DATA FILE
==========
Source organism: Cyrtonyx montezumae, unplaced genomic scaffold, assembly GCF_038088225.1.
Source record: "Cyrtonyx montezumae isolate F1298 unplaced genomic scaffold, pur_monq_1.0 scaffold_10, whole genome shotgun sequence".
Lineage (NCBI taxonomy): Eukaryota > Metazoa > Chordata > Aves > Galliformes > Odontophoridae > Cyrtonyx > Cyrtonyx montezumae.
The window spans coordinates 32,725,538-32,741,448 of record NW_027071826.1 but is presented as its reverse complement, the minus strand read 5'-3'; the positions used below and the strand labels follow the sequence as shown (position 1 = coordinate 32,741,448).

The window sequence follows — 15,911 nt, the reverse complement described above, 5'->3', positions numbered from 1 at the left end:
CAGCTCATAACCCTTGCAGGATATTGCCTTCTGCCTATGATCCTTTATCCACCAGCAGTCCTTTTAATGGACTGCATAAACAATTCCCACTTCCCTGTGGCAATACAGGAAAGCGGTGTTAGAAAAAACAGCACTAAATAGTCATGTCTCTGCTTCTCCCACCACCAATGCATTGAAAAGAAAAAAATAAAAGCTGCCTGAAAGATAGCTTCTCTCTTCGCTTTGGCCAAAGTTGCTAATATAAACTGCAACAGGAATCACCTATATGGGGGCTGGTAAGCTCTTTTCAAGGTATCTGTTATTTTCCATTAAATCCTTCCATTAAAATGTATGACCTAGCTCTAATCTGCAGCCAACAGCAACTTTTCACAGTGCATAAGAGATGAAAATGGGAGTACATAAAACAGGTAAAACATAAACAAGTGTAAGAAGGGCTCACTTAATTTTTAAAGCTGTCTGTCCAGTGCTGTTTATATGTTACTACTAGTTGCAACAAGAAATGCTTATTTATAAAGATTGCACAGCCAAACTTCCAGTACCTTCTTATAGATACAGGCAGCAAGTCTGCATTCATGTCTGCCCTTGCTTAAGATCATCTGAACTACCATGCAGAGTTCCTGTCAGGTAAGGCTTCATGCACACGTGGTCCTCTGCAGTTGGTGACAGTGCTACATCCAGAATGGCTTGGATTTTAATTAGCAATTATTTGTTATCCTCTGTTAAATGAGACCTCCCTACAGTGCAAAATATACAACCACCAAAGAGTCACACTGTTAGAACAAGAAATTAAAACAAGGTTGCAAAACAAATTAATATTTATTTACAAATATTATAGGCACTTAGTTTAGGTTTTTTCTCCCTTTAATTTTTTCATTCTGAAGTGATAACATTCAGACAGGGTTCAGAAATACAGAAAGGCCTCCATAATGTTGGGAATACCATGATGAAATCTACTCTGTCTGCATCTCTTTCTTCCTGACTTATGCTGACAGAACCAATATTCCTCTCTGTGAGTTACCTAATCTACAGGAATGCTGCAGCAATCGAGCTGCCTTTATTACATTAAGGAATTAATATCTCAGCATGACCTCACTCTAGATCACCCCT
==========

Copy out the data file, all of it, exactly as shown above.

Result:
Source organism: Cyrtonyx montezumae, unplaced genomic scaffold, assembly GCF_038088225.1.
Source record: "Cyrtonyx montezumae isolate F1298 unplaced genomic scaffold, pur_monq_1.0 scaffold_10, whole genome shotgun sequence".
Lineage (NCBI taxonomy): Eukaryota > Metazoa > Chordata > Aves > Galliformes > Odontophoridae > Cyrtonyx > Cyrtonyx montezumae.
The window spans coordinates 32,725,538-32,741,448 of record NW_027071826.1 but is presented as its reverse complement, the minus strand read 5'-3'; the positions used below and the strand labels follow the sequence as shown (position 1 = coordinate 32,741,448).

The window sequence follows — 15,911 nt, the reverse complement described above, 5'->3', positions numbered from 1 at the left end:
CAGCTCATAACCCTTGCAGGATATTGCCTTCTGCCTATGATCCTTTATCCACCAGCAGTCCTTTTAATGGACTGCATAAACAATTCCCACTTCCCTGTGGCAATACAGGAAAGCGGTGTTAGAAAAAACAGCACTAAATAGTCATGTCTCTGCTTCTCCCACCACCAATGCATTGAAAAGAAAAAAATAAAAGCTGCCTGAAAGATAGCTTCTCTCTTCGCTTTGGCCAAAGTTGCTAATATAAACTGCAACAGGAATCACCTATATGGGGGCTGGTAAGCTCTTTTCAAGGTATCTGTTATTTTCCATTAAATCCTTCCATTAAAATGTATGACCTAGCTCTAATCTGCAGCCAACAGCAACTTTTCACAGTGCATAAGAGATGAAAATGGGAGTACATAAAACAGGTAAAACATAAACAAGTGTAAGAAGGGCTCACTTAATTTTTAAAGCTGTCTGTCCAGTGCTGTTTATATGTTACTACTAGTTGCAACAAGAAATGCTTATTTATAAAGATTGCACAGCCAAACTTCCAGTACCTTCTTATAGATACAGGCAGCAAGTCTGCATTCATGTCTGCCCTTGCTTAAGATCATCTGAACTACCATGCAGAGTTCCTGTCAGGTAAGGCTTCATGCACACGTGGTCCTCTGCAGTTGGTGACAGTGCTACATCCAGAATGGCTTGGATTTTAATTAGCAATTATTTGTTATCCTCTGTTAAATGAGACCTCCCTACAGTGCAAAATATACAACCACCAAAGAGTCACACTGTTAGAACAAGAAATTAAAACAAGGTTGCAAAACAAATTAATATTTATTTACAAATATTATAGGCACTTAGTTTAGGTTTTTTCTCCCTTTAATTTTTTCATTCTGAAGTGATAACATTCAGACAGGGTTCAGAAATACAGAAAGGCCTCCATAATGTTGGGAATACCATGATGAAATCTACTCTGTCTGCATCTCTTTCTTCCTGACTTATGCTGACAGAACCAATATTCCTCTCTGTGAGTTACCTAATCTACAGGAATGCTGCAGCAATCGAGCTGCCTTTATTACATTAAGGAATTAATATCTCAGCATGACCTCACTCTAGATCACCCCT